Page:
the flu vs. zoloft.

that's great. let's compare Meryl Streep and Suzanne Somers while we're at it.

Quoting Adh214 (Reply 2):
Today, thousands of breast cancer survivors proudly participate in Susan G Komen events.

trust me, in many cases, it's more of a social event and about social stature than anything.

Linda and her five housewive girlfriends go out and lunch one day and decide during their post-latte tinkle about "how great it would be to go out and raise money for cancer ... and of course ... be seen." so they show up on race day in their Joan Vasse and Lacoste and put on their shoes, flip back their hair, hang out, "make a difference," and give the impression that they're putting out so much effort taking a break spending their husbands money for an afternoon so they do "important work" running for money their husband raised in the office pool. of course after the race they hit up a cafe for a bottle of wine and celebrate in the triumph of their successful contribution to the world.

can't really celebrate if munshskin's up on the 5th floor.



if assumptions could fly, airliners.net would be the world's busiest airport
User currently offlineEK20 From , joined Dec 1969, posts, RR:
Reply 5, posted (7 years 4 months 4 weeks 10 hours ago) and read 1130 times:

Andrew,

I think you are confusing mental illness with pure evil. There are many people suffering from mental illness but they don't go shooting people. The big debate here is what's called NATURE OR NURTURE? Is someone evil from birth or is society to blame? What about Adolf Hitler, would you say he was mentally ill?


User currently offlineKaitak From Ireland, joined Aug 1999, 12466 posts, RR: 37
Reply 6, posted (7 years 4 months 4 weeks 10 hours ago) and read 1095 times:

I think Adh214 raises some interesting and very important points; no one is suggesting that gun control is not important and should be considered, but I think that it is very valid to have a separate and detailed consideration of mental illness and how it should be treated.

For the record I don't think people are born evil or are fundamentally evil; I believe circumstances made them so. It's already been suggested that Cho's exposure to violent movies was a factor, but I don't think that alone can be blamed. Anger is not wrong (hatred always is), but what is important about anger is the way we channel it; it is said that depression is anger turned inward. If we have angers - regardless of whether they are valid or not - which we do not address face on, but simply internalise and suppress, they don't go away; they just fester and grow, when they could be faced head on and addressed. If left unchallenged, if there is no way for people to understand or address these issues, then they will become dangerous.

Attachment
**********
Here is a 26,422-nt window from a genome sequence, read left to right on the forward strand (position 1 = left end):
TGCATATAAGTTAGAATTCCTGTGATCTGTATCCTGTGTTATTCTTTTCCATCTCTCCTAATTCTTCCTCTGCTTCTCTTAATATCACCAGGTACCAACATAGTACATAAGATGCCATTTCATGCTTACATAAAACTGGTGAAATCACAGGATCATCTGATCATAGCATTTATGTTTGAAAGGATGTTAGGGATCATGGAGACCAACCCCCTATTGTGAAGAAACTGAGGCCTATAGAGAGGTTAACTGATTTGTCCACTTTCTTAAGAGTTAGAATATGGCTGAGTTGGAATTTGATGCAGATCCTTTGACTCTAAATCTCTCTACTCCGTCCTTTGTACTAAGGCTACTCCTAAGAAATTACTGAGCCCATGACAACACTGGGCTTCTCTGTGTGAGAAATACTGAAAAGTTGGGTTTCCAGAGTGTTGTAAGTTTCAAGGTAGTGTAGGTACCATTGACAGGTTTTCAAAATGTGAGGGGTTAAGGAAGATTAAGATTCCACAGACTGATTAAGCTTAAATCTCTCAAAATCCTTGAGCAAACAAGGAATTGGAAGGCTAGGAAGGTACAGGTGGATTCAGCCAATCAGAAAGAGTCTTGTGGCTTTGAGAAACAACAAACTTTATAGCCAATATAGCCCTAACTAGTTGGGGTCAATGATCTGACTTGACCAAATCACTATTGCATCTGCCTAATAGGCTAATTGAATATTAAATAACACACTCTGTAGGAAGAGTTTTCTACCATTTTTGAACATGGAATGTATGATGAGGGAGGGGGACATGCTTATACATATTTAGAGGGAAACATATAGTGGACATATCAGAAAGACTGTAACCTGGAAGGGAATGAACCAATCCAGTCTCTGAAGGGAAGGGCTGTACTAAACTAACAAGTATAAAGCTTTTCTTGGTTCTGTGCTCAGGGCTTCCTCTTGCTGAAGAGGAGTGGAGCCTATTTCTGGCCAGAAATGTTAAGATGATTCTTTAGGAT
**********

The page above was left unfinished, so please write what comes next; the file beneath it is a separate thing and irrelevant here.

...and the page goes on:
I agree totally with Adh214's comments that there is a stigma relating to mental illness and that does need to be addressed. However, sometimes the solution is to get individuals to talk and to get to the bottom of the anger - not to sympathise with it, but to get them to channel it in a constructive and positive way.

If you take someone like Hitler, you can identify some of the causes that led him to what he ended up becoming; his father was strict and often beat him; you can argue that his self esteem was so low that he needed someone to look down on and treat as a scapegoat, and the jews - a very convenient scapegoat for society's ills - provided that. He was a very angry young man - a frustrated artist, a vagrant for a while, who tried to find a purpose by fighting for Germany during WW1 (and very well, as it happened), but when that ended, he had a great sense of betrayal - and anger, which he channelled into racism and his very extreme political views. He was also a deeply immature person, in that he could not tolerate criticism, or opposing viewpoints. Many of those with whom he surrounded himself were lackeys and yes men, with no backbone or personal morals.


User currently offlineAeroWesty From United States of America, joined Oct 2004, 20632 posts, RR: 62
Reply 7, posted (7 years 4 months 4 weeks 9 hours ago) and read 1040 times:

Quoting Adh214 (Reply 12):
In this thread I am pointing out that treating mental illness is another tool that might help prevent a future tragedy.

Which is altogether not a bad idea. How are you proposing that this be done? The mental health industry is a dysfunctional esprits de corps of sort itself in many ways--read some of the reports that have come out in the past few days of the doctors and others who saw the shooter in the runup years to this event, some even made recommendations, but virturally no one followed the few that were even made.

Simply removing the stigma of seeking help isn't enough, I don't believe.



International Homo of Mystery
User currently offlineSTLGph From United States of America, joined Oct 2004, 9363 posts, RR: 26
Reply 8, posted (7 years 4 months 4 weeks 9 hours ago) and read 1036 times:

Quoting AeroWesty (Reply 17):